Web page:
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Traffic and road design are the talk of Sandy Springs

01 Feb 2017

Awash in traffic congestion and attracting new companies and homeowners almost daily, Sandy Springs is going back to the drawing board on traffic and road design.


Curbed Atlanta reports that at a recent planning retreat, “the mayor and city council were treated to an array of off-the-wall ideas to combat traffic in the city, with some suggestions trending into the realm of “insane,” as one council member was quoted.

One thing is certain: Change is needed. According to Curbed, from 2004 to 2014 “the amount of people both living and working in Perimeter Center increased 119 percent, which theoretically should help alleviate traffic; but in the same period, the number of people living in Perimeter Center and working elsewhere increased even more — by 153 percent.”

So, what are these radical road designs under consideration? Among them:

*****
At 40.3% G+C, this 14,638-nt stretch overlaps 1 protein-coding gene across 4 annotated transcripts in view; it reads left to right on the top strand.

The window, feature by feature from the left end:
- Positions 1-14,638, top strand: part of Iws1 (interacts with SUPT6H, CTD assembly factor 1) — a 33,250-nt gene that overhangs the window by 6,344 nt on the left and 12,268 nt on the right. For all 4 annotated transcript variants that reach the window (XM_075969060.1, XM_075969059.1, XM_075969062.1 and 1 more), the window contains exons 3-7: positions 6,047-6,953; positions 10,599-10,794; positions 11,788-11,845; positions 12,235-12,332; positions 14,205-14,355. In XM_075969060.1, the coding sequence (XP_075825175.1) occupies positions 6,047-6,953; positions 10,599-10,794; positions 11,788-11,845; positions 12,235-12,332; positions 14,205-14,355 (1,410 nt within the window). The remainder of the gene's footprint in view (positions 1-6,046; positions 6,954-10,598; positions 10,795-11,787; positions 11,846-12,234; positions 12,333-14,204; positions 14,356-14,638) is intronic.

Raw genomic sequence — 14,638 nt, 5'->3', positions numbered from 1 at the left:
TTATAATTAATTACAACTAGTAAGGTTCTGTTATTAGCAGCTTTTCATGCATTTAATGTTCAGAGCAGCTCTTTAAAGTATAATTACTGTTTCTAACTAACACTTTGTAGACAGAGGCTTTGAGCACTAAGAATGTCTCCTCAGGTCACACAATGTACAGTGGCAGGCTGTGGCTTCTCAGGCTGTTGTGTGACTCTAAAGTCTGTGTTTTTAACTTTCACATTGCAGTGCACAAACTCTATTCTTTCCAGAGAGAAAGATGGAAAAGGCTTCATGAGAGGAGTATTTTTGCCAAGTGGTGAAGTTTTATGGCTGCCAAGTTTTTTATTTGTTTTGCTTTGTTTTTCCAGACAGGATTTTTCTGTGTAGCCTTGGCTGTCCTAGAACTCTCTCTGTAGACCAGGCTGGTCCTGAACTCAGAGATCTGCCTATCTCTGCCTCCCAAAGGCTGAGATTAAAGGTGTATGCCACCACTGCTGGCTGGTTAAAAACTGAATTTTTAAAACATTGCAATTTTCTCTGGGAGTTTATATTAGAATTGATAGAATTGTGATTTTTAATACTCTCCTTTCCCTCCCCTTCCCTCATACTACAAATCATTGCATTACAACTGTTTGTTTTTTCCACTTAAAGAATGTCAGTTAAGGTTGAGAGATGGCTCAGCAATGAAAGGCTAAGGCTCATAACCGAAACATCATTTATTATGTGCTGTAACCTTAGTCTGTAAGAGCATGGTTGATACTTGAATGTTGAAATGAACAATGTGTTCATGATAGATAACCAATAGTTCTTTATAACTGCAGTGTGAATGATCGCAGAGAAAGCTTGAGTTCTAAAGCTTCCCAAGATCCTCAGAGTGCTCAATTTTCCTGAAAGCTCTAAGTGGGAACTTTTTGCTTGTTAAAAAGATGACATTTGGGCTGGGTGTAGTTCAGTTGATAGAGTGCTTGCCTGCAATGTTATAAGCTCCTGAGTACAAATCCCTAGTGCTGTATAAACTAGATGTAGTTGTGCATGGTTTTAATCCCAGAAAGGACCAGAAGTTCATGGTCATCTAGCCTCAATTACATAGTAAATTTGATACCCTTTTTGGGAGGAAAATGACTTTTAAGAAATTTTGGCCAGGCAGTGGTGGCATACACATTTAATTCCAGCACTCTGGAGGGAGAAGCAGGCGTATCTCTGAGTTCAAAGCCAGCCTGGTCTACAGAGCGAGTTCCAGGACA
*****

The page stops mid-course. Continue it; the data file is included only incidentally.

• Turning intersections into bridges.
• Adding express lanes on Georgia 400 and I-285.
• Widening Mount Vernon Road near the interchange. But rather than conventional lanes, multi-modal lanes allowing buses and other forms of transit to run freely along the east-west connector between downtown Sandy Springs and the city’s eponymous MARTA station were proposed.
• Building a bridge to connect the UPS world headquarters, the new Mercedes-Benz headquarters and surrounding new residential developments to the North Springs MARTA Station.
• Putting a long-planned dual-roundabout near City Springs and a possible roundabout on Riverside Drive.
• Transforming the busy intersection of Roswell Road and Abernathy Road by building a bridge to allow free flow of traffic. Traffic planners recommended elevating four lanes of Abernathy Road over Roswell Road at a cost of nearly $50 million.

Curbed Atlanta called this last idea “quite possibly the most far-fetched proposal — and the one that met with the most skepticism from the council.”